“These players have been instrumental in the increasing global oil supply. Observers have indicated that Saudi Arabia, a key member of the Organisation of Petroleum Exporting Countries (OPEC) and a producer of 12 percent of global oil supply, is battling for market share against emerging American shale oil producers who have increased U.S oil production to a 30 year high following the recent removal of 40-year ban on U.S oil exports.
Other OPEC members are essentially maintaining same supply levels while production in Russia and Libya has also increased, and Iran is expected to increase oil supply further as a result of the lifting of sanctions.
“Global supply and demand dynamics determine oil price volatility and directly affects the global economy and in particular economies of major oil importers and exporters such as Nigeria. Global demand for oil increased in 2015, but at a much slower pace than supply. According to US Energy Information Administration (EIA) estimates, global oil surpluses increased by 1.8 million barrels per day (bpd) in 2015, making the second consecutive year of strong inventory build-ups. Persistent oversupply has contributed to oil prices dropping further from January (2016) and reaching the lowest monthly average level (US$31) since the end of 2003,” she added.
Nigeria National Petroleum Corporation (NNPC)
The World Bank VP explained that efforts had been made in the past to introduce comprehensive legislation that would regulate the oil sector and stipulate clear rules on oil revenue management such as establishing a clear legal mechanism governing NNPC revenue withholdings, ‘however such a bill is yet to be enacted’.
She stated that the Petroleum Industry Bill (PIB) met an brick wall in the National Assembly after being presented in 2008. With a modification and re-submission following in 2012, ‘the House of Representatives passed the PIB in June 2015, but the Senate did not follow suit. The current administration has since proposed a 45-page draft Petroleum Industry Governance and Institutional Framework (PIGIF) bill, which focuses on restructuring and corporate governance at the NNPC.
According to her, “For over a decade, NNPC has lacked the capital it needs to meet upstream operating costs. This is in part because there has not been clarity in its funding sources and also because funds have been diverted to other purposes. The corporation has amassed growing, multibillion dollar cash-call debts to joint ventures, many of which it settles years late.
“Its status as a statutory corporation with the large debts and no credit rating means it cannot negotiate much external debt financing on its own. The resulting funding crisis set NNPC on the path of inventing makeshift methods for obligations, both to the JVs and more generally. One of the reasons Nigeria’s oil production has been stagnant at around 2million bpd because of the state’s difficulties in providing share of development and maintenance costs.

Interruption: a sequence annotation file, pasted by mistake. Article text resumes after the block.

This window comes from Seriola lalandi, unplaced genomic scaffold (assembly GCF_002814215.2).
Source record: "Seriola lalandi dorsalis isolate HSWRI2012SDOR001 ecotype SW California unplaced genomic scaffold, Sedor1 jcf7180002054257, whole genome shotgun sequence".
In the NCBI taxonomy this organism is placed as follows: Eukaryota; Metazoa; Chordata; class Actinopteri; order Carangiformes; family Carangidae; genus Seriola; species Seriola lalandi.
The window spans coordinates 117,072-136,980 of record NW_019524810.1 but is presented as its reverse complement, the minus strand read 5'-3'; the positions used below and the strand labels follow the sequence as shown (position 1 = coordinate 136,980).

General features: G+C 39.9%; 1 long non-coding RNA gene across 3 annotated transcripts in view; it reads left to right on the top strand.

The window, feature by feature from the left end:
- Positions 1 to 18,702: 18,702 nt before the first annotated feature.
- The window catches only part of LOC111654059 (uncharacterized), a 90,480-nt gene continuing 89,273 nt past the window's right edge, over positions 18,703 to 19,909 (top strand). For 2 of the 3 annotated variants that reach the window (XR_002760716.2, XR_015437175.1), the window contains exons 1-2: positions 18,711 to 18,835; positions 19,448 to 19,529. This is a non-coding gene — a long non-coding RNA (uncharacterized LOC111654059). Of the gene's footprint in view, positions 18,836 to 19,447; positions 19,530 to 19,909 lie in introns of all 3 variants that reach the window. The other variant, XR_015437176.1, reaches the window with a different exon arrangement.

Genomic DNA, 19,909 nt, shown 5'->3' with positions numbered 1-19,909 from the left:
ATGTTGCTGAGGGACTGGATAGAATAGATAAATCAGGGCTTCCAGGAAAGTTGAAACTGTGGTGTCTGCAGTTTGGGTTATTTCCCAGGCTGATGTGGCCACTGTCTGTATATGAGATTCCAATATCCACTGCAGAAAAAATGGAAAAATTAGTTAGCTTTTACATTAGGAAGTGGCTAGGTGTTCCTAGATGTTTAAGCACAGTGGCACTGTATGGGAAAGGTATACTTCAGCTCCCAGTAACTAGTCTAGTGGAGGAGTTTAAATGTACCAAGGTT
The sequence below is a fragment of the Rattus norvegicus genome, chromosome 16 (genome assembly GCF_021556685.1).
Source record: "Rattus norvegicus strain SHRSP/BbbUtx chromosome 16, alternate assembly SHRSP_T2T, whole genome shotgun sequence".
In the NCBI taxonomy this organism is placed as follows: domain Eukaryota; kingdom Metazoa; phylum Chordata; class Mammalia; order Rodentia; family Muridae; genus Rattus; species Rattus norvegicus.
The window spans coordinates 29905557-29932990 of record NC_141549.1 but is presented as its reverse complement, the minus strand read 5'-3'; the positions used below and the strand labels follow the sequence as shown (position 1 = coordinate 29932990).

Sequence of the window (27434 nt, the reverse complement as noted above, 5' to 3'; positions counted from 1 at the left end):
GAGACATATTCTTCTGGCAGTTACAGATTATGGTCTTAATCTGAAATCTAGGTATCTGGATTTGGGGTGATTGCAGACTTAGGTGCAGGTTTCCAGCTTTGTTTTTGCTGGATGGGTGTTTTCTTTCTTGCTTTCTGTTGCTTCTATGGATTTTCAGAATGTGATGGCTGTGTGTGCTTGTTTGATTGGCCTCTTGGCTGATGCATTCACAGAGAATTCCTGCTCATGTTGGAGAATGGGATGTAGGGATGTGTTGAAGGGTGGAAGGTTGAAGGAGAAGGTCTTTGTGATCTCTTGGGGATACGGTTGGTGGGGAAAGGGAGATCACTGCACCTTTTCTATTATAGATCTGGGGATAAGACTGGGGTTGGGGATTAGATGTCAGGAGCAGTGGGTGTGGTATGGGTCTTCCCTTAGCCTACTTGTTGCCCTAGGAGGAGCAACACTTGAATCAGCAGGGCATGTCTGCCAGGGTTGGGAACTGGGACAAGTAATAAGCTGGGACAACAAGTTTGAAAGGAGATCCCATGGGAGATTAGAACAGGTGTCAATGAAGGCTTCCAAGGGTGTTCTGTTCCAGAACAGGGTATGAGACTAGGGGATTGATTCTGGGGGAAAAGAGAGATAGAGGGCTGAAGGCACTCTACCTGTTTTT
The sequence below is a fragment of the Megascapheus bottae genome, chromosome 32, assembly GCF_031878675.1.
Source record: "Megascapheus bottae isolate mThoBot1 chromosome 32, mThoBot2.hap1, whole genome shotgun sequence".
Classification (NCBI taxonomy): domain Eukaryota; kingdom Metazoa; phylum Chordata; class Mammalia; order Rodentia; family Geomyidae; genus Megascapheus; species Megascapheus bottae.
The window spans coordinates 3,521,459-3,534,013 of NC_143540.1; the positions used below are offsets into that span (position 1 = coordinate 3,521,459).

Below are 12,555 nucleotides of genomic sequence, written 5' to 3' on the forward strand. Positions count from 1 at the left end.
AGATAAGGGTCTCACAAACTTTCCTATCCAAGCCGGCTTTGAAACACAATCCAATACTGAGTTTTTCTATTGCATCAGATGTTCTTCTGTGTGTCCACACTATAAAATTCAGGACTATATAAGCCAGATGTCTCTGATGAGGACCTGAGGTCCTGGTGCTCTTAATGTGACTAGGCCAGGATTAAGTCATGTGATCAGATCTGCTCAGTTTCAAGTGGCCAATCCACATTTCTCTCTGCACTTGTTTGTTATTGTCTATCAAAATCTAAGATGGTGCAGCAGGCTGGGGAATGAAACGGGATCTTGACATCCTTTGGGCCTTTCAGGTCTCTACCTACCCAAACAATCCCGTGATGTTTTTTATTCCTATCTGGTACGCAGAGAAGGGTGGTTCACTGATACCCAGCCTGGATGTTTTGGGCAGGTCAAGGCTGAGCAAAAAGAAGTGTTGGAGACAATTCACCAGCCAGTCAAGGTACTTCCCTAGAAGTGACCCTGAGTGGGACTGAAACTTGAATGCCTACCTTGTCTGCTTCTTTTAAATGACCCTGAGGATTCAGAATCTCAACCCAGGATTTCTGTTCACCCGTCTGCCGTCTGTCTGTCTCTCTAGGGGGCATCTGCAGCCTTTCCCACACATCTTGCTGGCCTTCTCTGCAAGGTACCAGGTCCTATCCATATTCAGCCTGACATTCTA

“To help the corporation finance its operations and badly needed investments in Nigeria oil infrastructure, NNPC could sell equity, either by divesting physical assets or listing shares on the Nigeria Stock Exchange, to raise capital for important investments. Oil company executives argue that production could almost double if the NNPC were commercialised and the companies freed up to meet the full cost of investment. NNPC needs to transfer much of the financial burden and risk to privately owned companies.
“Listing NNPC on the Nigeria Stock Exchange (NSE) besides growing the Nigeria Capital Market, would also be one important way to strengthen accountability and transparency of managing a state-owned enterprise. This is the same position that I advanced as a Director General of the Securities and Exchange Commission of Nigeria. The reporting requirements ingrained in regulation of listed companies would automatically enhance NNPC’s transparency. It would also allow average Nigerians to participate actively in the wealth-creation and enable easy valuation in the context of ownership of host communities and other stakeholders.
“Partial privatisation would raise money needed for oil infrastructure investments, lower future liabilities, enhance transparency and help optimise NNPC’s structure. Some of these proceeds could also be used to rebuild macroeconomics buffers, depleted by the collapse in oil prices and the failure to have saved more when prices were high. Proceeds of a sale could also be invested in education and infrastructure that would grow and diversify the economy and create jobs in the long-term.”
The Need to Diversify
Oteh said given the country’s reliance on oil, diversifying the economy was necessary, stressing that despite the country’s rapid GDP over the past decade, the country lags behind in human capital development and competitiveness indicators. Therefore a broader-based, more inclusive economy is needed to effectively transmit as much oil wealth as possible into improving the wellbeing of all Nigerians.
“The future of the oil industry will be shaped by climate change and environmental concerns which require a global transition from fossil fuels to cleaner, renewable and more efficient energy source,” she added.